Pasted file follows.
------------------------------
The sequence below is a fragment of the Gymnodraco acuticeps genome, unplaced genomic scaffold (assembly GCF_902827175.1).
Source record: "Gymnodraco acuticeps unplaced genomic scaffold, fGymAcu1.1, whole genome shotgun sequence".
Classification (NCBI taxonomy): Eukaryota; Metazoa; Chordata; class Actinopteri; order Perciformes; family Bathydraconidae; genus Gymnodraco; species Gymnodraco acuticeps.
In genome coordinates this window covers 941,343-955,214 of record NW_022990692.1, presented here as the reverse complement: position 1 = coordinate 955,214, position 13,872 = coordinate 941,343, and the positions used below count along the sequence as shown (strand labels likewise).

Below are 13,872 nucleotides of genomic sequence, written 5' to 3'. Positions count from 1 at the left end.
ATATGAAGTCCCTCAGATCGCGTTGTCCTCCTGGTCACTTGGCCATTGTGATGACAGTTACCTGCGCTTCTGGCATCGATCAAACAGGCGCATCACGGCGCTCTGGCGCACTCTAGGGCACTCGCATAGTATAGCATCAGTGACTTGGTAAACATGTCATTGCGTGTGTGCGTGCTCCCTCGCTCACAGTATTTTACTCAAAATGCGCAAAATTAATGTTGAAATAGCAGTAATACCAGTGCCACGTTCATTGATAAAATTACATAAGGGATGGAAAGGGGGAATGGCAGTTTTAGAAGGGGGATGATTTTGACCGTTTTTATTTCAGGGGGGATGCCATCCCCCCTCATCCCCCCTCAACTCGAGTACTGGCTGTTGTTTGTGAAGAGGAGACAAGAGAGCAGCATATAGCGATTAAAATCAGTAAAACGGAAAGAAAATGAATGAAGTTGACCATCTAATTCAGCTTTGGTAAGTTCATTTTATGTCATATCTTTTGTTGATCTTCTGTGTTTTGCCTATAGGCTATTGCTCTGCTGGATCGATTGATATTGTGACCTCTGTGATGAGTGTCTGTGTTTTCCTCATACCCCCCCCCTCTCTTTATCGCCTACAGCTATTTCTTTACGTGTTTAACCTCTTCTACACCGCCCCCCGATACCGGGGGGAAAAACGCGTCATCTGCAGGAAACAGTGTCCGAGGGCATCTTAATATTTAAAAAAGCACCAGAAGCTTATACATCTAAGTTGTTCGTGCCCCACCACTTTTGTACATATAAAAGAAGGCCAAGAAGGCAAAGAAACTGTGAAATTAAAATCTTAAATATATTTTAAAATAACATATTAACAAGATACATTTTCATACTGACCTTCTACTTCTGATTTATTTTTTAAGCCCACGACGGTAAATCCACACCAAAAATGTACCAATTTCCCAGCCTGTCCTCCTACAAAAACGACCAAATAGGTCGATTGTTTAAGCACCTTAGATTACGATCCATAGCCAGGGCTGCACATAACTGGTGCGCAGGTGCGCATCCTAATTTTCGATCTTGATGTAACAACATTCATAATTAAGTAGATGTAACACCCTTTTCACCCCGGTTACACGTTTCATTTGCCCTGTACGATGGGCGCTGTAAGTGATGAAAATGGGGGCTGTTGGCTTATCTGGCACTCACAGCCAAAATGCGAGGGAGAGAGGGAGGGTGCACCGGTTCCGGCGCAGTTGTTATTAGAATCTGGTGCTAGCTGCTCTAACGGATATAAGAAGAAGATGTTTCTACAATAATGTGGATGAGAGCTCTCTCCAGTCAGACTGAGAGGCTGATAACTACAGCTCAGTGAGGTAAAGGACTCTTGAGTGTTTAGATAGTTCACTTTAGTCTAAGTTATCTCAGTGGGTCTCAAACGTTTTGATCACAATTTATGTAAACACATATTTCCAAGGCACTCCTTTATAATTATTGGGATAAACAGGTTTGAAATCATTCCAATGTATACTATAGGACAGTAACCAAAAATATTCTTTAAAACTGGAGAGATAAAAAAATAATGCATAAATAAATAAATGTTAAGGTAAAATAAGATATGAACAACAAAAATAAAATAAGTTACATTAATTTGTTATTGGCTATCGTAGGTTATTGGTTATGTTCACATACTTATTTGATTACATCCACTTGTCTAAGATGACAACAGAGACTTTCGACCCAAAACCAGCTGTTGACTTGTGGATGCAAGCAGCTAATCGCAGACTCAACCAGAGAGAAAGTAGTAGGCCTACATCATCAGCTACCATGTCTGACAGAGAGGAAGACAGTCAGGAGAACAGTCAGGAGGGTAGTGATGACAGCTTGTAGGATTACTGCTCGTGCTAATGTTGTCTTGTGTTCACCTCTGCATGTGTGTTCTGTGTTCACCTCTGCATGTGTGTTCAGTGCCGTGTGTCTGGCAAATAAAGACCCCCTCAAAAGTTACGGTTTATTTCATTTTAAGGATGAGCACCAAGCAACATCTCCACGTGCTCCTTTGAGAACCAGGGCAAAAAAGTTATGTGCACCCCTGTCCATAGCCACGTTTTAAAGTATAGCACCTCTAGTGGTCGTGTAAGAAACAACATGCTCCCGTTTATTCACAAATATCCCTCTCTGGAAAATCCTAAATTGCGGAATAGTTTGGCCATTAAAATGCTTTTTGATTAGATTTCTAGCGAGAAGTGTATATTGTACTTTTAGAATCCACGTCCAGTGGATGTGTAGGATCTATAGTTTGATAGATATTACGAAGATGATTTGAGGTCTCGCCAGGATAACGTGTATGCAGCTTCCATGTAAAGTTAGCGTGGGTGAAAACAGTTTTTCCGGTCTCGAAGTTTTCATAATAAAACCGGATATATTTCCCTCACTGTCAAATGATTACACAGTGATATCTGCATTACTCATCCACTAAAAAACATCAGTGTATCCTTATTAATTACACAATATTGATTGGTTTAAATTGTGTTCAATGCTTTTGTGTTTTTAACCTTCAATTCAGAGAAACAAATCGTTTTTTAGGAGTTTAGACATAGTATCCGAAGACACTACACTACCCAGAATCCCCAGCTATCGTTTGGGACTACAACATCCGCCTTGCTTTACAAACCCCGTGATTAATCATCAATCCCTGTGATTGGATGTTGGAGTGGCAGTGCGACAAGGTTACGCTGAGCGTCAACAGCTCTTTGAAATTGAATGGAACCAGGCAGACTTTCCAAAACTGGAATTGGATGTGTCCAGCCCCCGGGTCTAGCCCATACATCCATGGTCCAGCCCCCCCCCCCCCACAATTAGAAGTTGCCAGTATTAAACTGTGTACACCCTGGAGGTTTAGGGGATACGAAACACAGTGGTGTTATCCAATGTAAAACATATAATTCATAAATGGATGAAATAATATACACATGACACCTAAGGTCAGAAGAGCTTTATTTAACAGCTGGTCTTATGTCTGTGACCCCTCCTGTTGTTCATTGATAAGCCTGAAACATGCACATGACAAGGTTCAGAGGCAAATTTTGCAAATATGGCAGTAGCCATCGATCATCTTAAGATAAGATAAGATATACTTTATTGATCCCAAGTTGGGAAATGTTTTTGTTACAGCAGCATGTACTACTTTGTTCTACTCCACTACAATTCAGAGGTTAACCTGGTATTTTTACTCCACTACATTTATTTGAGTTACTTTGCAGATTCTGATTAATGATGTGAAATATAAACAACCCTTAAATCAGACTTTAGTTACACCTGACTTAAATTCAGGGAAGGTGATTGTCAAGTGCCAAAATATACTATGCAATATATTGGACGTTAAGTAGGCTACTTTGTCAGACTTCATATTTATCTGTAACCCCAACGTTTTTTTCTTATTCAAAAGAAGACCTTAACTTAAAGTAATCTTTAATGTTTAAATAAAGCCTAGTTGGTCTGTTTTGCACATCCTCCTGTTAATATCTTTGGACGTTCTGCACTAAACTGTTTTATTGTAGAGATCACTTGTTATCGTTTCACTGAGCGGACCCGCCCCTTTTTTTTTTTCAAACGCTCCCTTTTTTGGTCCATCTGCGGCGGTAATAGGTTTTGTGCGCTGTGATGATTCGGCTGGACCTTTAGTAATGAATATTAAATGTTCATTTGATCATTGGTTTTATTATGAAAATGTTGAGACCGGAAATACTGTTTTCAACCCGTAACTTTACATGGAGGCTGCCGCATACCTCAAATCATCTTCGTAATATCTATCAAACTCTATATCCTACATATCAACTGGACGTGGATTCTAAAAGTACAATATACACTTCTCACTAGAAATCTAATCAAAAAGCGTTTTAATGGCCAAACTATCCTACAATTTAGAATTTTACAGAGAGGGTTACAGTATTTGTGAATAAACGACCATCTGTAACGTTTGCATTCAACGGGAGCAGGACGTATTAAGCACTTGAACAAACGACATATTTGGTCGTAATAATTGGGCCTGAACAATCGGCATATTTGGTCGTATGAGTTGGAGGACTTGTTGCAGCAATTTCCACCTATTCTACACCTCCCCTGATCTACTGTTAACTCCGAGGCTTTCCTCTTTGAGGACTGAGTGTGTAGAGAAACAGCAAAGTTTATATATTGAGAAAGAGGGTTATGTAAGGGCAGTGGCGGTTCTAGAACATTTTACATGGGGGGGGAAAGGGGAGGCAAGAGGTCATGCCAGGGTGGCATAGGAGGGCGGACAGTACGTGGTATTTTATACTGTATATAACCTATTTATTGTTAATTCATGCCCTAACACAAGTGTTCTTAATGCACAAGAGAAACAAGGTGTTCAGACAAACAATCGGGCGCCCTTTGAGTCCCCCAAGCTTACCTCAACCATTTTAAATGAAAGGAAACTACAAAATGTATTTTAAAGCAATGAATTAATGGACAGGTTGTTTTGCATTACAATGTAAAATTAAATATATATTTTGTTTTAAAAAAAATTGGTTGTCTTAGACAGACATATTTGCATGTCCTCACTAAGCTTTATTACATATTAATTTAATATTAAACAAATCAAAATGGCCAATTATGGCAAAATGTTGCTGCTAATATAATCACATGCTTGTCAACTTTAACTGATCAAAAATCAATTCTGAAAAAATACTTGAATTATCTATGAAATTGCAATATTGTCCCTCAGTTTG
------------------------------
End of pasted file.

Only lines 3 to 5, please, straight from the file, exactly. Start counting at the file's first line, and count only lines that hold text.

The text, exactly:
Classification (NCBI taxonomy): Eukaryota; Metazoa; Chordata; class Actinopteri; order Perciformes; family Bathydraconidae; genus Gymnodraco; species Gymnodraco acuticeps.
In genome coordinates this window covers 941,343-955,214 of record NW_022990692.1, presented here as the reverse complement: position 1 = coordinate 955,214, position 13,872 = coordinate 941,343, and the positions used below count along the sequence as shown (strand labels likewise).

Below are 13,872 nucleotides of genomic sequence, written 5' to 3'. Positions count from 1 at the left end.